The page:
GLASGOW faces an “unprecedented” financial crisis as it moves to settle an equal pay claim of up £1 billion with watchdogs warning they are “seriously concerned” about the impact on public services.

A huge bill is looming to compensate female workers for being paid less than men for carrying out equivalent jobs over several decades.

More than 6,000 claimants are owed between £500 million and £1 billion in payouts and the council has been unable to say so far how it will meet the cost.

Now the Accounts Commission has raised fears that Glasgow is facing a period of unparalleled financial pressure on services at a time when it is already shouldering with a potential budget shortfall of £129 million.

The Commission said the scale of the settlement is likely to be “significant” and is unlikely to be bridged by traditional measures such as digging into reserves or selling assets.

This leaves the most likely option of “capitalisation” which would allow the council to receive a loan from the Scottish Government to raise the cash needed with payments spread over several years.

But this would also affect the council’s future budget settlements for many years to come.

“The scale and complexity of Glasgow’s socio-economic challenges are unique in Scotland and, like all local authorities, it’s facing considerable financial pressures,” said Graham Sharp, chair of the Accounts Commission.

“The council has made steady progress since our last report and has a good track record in making savings, but we are seriously concerned about the impact that resolving equal pay claims could have on how the council delivers public services, and we will be continuing to take a close interest in that issue.”

The ongoing pay dispute centres on the way some jobs were graded several years ago.

Women employed as carers, cleaners, catering staff, classroom assistants and clerical staff were paid £3-an-hour less than men in low-paid roles operating within the local authority.

In 2005, the council accepted flaws in their pay arrangements with settlements offered to staff who had raised equal pay claims.

But in March last year, a landmark hearing at the Employment Appeal Tribunal found that 6,000 women were now entitled to make additional claims.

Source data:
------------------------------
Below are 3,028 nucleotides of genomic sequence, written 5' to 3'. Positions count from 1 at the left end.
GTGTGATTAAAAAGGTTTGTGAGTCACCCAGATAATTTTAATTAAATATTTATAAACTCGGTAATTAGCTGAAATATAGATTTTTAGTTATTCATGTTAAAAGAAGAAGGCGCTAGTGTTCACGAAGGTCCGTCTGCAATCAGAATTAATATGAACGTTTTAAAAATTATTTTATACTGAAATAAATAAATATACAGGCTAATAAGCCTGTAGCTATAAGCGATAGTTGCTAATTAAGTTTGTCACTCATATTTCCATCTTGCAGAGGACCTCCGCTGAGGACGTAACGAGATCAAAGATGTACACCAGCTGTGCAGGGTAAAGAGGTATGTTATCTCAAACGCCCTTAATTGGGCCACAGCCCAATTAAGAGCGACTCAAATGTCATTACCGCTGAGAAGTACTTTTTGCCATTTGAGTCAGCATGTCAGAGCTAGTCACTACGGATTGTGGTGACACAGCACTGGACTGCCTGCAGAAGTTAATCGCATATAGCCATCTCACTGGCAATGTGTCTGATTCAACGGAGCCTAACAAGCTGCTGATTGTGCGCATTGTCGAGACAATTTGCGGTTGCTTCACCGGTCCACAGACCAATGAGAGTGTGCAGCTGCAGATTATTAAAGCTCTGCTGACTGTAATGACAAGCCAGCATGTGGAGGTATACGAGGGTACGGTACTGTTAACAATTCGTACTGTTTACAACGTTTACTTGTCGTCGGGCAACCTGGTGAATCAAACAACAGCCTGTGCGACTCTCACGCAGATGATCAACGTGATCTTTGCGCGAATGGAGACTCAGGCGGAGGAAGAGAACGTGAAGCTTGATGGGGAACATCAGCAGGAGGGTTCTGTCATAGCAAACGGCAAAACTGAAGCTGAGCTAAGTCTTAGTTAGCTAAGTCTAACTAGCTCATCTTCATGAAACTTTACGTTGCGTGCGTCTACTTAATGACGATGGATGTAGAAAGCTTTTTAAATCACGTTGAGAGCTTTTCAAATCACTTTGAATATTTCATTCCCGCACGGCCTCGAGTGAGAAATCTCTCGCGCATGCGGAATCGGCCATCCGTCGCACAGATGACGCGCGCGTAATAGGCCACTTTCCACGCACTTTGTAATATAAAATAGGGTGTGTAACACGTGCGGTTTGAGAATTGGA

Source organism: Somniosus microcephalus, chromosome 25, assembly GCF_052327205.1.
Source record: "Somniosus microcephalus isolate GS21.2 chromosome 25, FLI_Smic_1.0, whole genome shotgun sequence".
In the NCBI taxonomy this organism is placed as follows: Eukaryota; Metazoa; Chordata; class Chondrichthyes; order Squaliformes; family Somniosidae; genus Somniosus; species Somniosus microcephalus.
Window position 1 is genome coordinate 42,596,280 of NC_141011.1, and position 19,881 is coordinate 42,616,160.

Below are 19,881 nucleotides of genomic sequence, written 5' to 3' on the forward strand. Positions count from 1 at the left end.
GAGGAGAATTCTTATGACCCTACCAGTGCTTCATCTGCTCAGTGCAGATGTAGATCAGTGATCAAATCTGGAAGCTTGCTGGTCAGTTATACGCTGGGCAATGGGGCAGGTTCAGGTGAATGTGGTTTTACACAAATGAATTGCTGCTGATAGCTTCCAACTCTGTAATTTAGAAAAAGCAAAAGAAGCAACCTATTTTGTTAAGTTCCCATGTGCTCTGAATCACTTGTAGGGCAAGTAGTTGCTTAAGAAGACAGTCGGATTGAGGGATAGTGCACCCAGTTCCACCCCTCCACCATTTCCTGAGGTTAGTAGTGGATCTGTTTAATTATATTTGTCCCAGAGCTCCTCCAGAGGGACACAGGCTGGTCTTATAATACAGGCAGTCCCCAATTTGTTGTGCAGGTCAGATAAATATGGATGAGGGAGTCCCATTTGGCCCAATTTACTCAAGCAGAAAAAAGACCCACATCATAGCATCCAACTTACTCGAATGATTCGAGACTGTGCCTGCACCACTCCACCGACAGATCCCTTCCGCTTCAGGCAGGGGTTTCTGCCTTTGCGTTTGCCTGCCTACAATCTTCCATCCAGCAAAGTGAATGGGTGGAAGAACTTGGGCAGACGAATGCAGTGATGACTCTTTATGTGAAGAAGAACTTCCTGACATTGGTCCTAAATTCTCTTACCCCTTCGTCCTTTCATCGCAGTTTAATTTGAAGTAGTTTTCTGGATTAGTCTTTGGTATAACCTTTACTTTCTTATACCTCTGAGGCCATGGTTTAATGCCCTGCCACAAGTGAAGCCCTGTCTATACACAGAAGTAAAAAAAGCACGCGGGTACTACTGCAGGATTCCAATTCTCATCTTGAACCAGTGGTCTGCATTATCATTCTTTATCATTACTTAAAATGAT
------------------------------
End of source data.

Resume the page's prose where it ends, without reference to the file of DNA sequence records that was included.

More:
The city is already facing a funding gap of £129 million over the next three years and is currently unable to cost the claims in its financial plans.

Work on developing a separate funding strategy is being carried out by the council in parallel with discussions with claimants.

However, the Accounts Commission praised Glasgow’s improvement in many fields, such as educational attainment in city schools, the wellbeing of children and greater health results.

This is despite having to make cuts of £102.5m through its Transformation Programme over the last two years.

Council leader Susan Aitken said: “The challenge of resolving equal pay is substantial and it would be unusual if it wasn’t a focus for the audit team. However, it is a challenge we are committed to deal with and we are making substantial progress.”

“At the heart of any Best Value audit is the question of whether the council is delivering quality services that respond to the needs of individuals and communities – and I’m pleased that clear and steady progress in Glasgow has been recognised.

“We are still relatively early in the current council term, but the City Government has translated its priorities into a positive strategic plan for the council and the city, which has the support of all parties”.


A City Council spokesman added: “Officers are working on the financial aspect of equal pay as part of the wider project to resolve cases. That work is ongoing.”

However, Unison is to ballot members for strike action after the union said it had lost confidence in the council to settle the claims.

Members said they had been “betrayed” by council negotiators who ended months of discussions to instead work out a deal behind closed doors.

But the council has denied this and said it remained committed to discussions on an offer that will be made in December, with its equal pay team working “as fast as possible” on the issue.

Unison will issue papers to 2,000 members in Cordia and 2,700 in Education from August 28 in the ballot which closes on September 18.

Branch chair Carol Ball said: “In light of the Council’s failure there is no alternative other than to now formally ballot members in our branch on strike action.

“The purpose of strike action would be to force the Council to negotiate and agree a proper settlement package within an acceptable timescale.”

But a Glasgow City Council spokesman said: “This is simply untrue. The Council has committed to make an offer in December, which it will do, and we are committed to discuss the component parts of that offer prior to that”.

Scottish Green MSP Patrick Harvie said: “This report lays bare the scale of the major challenges facing Glasgow.

“It highlights a clear need to invest in front line services like homelessness, where the council has failed to house half of those it has statutory duties for, and recycling, where performance has gone backwards since 2011.

“So it’s deeply troubling that the SNP-led council is assuming that their own colleagues in the Scottish Government will impose a budget cut of £130 million over the next three years”.